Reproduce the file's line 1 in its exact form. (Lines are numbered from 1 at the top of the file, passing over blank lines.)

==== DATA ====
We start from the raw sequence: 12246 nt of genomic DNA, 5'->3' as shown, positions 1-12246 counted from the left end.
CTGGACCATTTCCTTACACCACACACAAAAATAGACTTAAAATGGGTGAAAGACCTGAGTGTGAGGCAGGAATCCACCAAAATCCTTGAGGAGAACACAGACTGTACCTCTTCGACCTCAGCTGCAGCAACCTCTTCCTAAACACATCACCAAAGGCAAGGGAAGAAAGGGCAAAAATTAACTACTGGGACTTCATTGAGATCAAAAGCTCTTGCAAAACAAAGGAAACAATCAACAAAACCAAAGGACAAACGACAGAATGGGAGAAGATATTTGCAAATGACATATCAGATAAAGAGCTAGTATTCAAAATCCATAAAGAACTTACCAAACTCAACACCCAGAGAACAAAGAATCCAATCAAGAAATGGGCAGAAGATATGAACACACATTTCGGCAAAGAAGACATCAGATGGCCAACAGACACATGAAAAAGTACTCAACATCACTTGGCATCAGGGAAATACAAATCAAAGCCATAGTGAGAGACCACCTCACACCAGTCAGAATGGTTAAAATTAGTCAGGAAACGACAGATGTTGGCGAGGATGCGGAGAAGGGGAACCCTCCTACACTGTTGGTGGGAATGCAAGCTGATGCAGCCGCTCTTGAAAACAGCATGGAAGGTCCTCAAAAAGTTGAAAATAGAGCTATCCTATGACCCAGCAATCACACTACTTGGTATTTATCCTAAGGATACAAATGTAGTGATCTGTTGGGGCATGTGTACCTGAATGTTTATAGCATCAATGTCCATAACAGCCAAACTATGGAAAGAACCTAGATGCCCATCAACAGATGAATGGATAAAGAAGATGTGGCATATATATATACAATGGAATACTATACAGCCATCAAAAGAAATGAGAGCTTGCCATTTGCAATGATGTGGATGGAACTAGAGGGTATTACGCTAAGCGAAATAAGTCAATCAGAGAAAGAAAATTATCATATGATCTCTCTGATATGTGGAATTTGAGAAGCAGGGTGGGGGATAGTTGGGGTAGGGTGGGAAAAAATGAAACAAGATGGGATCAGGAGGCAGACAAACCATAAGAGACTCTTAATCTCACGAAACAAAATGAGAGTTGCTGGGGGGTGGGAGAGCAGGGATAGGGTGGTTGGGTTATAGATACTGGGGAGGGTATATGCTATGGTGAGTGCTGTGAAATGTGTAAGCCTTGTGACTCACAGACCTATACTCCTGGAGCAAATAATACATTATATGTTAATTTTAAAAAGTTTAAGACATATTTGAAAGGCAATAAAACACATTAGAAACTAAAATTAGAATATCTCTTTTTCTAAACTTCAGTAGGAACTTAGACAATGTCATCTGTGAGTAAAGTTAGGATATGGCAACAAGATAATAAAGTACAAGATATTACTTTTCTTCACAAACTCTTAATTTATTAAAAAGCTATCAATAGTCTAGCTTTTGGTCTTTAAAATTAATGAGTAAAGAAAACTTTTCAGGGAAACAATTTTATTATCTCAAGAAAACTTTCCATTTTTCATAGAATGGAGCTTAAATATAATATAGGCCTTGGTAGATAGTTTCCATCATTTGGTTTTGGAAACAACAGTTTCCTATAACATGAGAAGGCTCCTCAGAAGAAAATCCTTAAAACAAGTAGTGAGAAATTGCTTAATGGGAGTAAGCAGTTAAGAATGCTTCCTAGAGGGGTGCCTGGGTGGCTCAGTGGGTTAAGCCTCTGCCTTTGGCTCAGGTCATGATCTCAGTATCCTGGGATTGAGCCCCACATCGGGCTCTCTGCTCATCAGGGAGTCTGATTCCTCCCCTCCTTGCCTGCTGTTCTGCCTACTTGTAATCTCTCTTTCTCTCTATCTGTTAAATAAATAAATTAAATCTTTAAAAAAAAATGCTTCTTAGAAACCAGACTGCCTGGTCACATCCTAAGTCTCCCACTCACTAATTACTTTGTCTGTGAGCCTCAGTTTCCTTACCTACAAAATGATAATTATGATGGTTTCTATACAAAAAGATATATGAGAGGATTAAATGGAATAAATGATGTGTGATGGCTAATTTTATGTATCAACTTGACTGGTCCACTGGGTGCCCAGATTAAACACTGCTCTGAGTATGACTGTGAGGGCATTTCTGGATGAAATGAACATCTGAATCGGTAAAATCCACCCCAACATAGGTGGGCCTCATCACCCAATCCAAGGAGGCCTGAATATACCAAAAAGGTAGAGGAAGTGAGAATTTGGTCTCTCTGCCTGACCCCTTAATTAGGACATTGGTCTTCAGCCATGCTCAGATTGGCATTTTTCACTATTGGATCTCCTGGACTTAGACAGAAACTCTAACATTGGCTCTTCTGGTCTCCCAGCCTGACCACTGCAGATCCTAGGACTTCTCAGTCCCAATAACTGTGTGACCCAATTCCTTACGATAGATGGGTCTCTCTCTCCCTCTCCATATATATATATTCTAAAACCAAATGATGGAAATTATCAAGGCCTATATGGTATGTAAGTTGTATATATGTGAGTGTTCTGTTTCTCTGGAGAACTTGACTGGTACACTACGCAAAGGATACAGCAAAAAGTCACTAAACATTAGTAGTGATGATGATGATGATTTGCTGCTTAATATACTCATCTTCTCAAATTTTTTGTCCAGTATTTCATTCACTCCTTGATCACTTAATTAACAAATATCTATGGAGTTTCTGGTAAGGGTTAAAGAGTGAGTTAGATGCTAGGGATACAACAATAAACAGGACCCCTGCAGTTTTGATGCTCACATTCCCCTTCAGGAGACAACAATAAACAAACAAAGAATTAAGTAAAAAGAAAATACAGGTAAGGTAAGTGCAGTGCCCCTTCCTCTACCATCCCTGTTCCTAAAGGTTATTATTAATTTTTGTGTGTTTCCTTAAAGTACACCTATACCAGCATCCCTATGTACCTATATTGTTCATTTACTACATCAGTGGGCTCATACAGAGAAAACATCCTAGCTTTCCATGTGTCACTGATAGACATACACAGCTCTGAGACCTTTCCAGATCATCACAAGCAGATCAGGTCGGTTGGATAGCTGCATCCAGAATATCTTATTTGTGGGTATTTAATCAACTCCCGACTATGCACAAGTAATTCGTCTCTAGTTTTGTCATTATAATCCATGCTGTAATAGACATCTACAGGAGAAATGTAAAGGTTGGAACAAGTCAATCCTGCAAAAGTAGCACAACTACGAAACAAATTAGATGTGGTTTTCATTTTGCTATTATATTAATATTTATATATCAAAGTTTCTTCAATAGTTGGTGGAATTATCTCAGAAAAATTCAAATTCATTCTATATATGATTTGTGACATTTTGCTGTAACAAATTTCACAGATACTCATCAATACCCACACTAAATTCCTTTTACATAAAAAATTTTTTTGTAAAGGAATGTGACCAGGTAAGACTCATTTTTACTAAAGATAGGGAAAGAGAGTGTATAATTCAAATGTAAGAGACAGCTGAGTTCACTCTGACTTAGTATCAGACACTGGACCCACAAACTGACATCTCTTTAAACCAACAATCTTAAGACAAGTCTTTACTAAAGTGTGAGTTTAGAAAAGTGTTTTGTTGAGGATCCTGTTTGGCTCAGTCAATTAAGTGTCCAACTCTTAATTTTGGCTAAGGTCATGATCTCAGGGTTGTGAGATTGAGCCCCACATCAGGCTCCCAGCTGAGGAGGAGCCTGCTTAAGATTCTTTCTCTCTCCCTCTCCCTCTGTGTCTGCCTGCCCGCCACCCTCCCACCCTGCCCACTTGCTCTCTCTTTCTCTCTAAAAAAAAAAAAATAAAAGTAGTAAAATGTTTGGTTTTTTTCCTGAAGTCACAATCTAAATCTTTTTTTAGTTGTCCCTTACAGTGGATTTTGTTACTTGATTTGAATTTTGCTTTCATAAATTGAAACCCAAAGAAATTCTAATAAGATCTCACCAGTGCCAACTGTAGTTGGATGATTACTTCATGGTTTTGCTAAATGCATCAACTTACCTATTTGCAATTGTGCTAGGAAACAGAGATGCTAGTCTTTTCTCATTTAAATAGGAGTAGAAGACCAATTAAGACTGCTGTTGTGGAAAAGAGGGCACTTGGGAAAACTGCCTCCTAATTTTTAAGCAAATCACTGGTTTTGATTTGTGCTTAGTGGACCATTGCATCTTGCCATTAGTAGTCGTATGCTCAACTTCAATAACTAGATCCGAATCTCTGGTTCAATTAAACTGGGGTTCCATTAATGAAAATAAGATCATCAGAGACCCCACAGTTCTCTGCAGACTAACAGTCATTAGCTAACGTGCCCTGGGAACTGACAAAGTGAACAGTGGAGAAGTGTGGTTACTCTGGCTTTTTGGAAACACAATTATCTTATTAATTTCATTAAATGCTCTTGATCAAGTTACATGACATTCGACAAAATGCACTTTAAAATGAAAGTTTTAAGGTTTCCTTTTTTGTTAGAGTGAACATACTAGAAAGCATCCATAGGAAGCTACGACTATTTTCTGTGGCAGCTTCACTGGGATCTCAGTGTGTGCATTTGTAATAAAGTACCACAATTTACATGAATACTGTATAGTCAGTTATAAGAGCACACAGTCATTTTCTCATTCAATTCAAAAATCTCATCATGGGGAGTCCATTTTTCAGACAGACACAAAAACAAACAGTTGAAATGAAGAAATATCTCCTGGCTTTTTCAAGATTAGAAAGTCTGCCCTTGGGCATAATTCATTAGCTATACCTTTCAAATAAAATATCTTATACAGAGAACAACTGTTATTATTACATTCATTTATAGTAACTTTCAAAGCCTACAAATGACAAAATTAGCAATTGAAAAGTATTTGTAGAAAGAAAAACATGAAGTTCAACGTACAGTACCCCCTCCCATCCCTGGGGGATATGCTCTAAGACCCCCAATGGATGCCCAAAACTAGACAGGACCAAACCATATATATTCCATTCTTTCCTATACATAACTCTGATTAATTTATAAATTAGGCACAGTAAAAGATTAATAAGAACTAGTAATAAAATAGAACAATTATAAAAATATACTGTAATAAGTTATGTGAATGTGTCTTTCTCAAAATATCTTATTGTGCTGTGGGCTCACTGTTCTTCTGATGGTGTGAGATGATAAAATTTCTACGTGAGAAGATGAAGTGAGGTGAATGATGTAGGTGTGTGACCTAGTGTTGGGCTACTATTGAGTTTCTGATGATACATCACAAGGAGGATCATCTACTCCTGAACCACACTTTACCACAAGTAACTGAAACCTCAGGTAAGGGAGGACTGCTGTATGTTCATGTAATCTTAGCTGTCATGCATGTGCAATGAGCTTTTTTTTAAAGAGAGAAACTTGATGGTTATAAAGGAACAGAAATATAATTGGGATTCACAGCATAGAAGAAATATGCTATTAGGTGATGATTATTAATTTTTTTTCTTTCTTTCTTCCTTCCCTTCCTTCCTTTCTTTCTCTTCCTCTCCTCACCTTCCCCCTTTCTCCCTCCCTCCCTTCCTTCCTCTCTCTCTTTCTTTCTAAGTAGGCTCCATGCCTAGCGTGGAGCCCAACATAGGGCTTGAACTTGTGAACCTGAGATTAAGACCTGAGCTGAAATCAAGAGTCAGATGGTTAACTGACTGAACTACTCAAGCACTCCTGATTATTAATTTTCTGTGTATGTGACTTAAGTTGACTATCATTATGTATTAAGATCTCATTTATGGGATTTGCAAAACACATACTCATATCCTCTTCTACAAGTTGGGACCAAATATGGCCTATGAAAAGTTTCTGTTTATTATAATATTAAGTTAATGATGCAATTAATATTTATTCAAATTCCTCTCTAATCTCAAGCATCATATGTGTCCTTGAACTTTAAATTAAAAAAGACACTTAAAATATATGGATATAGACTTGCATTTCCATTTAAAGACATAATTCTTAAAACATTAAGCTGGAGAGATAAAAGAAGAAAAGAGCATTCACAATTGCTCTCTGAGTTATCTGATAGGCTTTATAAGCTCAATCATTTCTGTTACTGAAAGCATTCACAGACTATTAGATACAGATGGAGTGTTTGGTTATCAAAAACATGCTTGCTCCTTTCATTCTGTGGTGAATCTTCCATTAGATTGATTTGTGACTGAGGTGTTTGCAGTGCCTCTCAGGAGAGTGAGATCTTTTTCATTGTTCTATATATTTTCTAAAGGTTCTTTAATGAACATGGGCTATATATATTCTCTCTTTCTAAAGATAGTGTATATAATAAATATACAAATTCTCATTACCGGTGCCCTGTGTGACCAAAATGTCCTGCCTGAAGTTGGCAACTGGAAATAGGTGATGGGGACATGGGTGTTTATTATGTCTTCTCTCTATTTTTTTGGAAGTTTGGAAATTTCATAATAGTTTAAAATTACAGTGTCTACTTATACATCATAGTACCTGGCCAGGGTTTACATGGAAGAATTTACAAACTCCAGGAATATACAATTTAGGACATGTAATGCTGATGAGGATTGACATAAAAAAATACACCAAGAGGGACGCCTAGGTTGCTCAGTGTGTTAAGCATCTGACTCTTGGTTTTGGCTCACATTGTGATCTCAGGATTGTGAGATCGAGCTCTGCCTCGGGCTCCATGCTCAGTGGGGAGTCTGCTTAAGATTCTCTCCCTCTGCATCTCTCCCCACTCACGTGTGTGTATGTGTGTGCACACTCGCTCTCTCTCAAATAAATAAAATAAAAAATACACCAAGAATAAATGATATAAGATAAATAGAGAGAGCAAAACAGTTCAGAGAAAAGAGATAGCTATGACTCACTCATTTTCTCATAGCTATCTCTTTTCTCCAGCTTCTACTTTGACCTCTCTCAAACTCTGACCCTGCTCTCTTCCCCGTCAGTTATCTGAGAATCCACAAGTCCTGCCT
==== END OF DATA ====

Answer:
We start from the raw sequence: 12246 nt of genomic DNA, 5'->3' as shown, positions 1-12246 counted from the left end.